Sandra Opperman sleeps under a surprisingly clean threadbare blue blanket on a pavement in the Cape Town CBD.
“Sjoe, meisie, maar dis koud op die straat [girl, it’s cold on the street],” she admits after begging for a R5 “for bread”.
“But this is the life I chose. It’s where I live and it’s where I will die.”
She is one of 7 000 people the City of Cape Town counted in a research project to determine the number of people sleeping on the street to try and understand the homeless situation.
The project will assist in determining how to distribute future resources to help as many people as possible, city officials said in a statement on Thursday.
In the last year, the council assisted 613 street people to get off of the streets, officials confirmed.
Of these, 58 were reunited with their families, and 555 were assisted with access to social, health and rehabilitation services.
Aunty Sandra, as she asked to be called, was not one of them.
“I am sick and tired of these people trying to send me back to Beaufort [West],” she insisted.
“I want to live here. I ran away from a hard life where I was beaten every night. I have nothing, not even an ID. But I am surviving. Nothing will convince me to go back to where I come from.”
She has two grown children – who live with a relative – to whom she had not spoken in 12 years.
“Nobody wants a drunk for a mother. They don’t want anything to do with me. But it’s okay. I have a new family here in the city and we look out for each other.”
Getting back on their feet
Fieldworkers engaged with street people daily to assess their needs and facilitate assistance for those who wanted help.
The city’s reintegration unit was tasked with reuniting street people with their families; helping them get back on their feet and undertaking regular checks on their progress, city officials say.
Almost R10m had been invested into the municipality’s street people programme this financial year. The budget had grown from R4.5m in 2013/14 to R7.8m in 2014/15 to R9.7m in 2015/16 – effectively doubling in three years.
According to the city, fieldworkers last year conducted interviews with 2 670 street people older than 18 years to determine the reasons for migrating to the street and how they survived.
Those interviews found women were more likely to use shelters and men were more regularly found on the street.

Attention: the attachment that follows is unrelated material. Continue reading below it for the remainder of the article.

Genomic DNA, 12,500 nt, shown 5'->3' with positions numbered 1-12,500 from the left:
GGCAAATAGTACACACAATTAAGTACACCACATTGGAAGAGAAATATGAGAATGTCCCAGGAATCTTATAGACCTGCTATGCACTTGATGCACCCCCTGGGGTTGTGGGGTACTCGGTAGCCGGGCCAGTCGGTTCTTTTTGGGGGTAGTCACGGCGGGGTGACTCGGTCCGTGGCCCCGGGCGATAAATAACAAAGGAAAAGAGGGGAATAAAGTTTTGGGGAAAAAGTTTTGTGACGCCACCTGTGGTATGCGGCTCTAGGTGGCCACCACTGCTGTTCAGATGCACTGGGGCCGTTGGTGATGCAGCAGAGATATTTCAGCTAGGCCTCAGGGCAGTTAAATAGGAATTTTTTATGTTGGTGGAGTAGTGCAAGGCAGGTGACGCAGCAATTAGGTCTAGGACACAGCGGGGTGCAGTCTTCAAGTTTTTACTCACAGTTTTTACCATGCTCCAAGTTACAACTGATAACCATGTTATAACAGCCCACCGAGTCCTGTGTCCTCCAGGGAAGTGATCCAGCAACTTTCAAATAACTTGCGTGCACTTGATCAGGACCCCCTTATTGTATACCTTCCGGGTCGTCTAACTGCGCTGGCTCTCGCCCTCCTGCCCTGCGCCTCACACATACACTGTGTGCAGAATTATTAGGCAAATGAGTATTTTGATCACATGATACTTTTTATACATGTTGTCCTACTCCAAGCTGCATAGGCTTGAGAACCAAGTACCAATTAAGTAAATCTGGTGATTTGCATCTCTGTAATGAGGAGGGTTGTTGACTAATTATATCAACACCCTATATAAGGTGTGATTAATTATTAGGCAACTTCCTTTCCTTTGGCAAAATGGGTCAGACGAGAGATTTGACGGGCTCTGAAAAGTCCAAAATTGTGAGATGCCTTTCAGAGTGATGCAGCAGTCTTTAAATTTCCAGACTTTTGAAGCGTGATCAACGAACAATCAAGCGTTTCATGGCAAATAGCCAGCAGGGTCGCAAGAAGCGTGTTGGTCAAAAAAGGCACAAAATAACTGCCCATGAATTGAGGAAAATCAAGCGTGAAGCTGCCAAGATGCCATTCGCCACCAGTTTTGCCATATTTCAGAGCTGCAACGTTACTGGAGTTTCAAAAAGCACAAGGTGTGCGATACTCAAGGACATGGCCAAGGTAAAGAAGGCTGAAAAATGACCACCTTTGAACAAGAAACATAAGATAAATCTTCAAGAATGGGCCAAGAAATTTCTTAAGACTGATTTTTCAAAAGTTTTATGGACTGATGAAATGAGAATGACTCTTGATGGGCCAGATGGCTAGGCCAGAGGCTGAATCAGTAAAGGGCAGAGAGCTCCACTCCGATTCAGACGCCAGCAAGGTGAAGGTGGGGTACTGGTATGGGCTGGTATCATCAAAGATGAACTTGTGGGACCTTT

Half of those surveyed were between 18 and 35, with more than 65% born in Cape Town.
During the second phase last month, fieldworkers conducted a headcount of people living on the street by walking through the areas between 04:30 and 11:00 over a 10-day period. They found 4 862 were homeless, of which 79% were men.
Nearly three-quarters were aged between 26 and 45 years.
Another 2 521 slept in shelters, bringing the total number of displaced people surveyed to 7 383, the city said.
Mayoral committee member for social development Suzette Little said the council’s priority was helping those who wanted to get off of the streets. The second was preventative in stopping others from migrating to the streets, and the third to sensitise the public through the Give Responsibly campaign.
Not ready to change
Opperman said her “family” on the street had been living rough for over a decade.
“This is our lives. This is what we know. I don’t know how I will act if I should have to live by someone else’s rules.
“Right now, I get to do what I want. I come and go as I please. Nobody tells me I am an embarrassment or I must pull myself together.
“People look down on people like me, but we all have our own problems. Alcohol is my problem and solution. And right now I am not ready to change.”
Apart from the street people programme budget, the city has set aside another R2m to create job opportunities for street people through the Expanded Public Works Programme (EPWP), Little said.
“The EPWP component of our street people programme is crucial, because it gives individuals the opportunity to rebuild their confidence and restore their dignity through a hand-up instead of a hand-out.
“One of our clients used his job opportunity to save up and pay for an acupuncture course. He has found new purpose in life and is off the street, because he made the most of his opportunity.”
Little said the city could not force people to accept assistance, pointing out there were those who “prefer to remain on the streets because it saves them from taking responsibility for their lives”. News24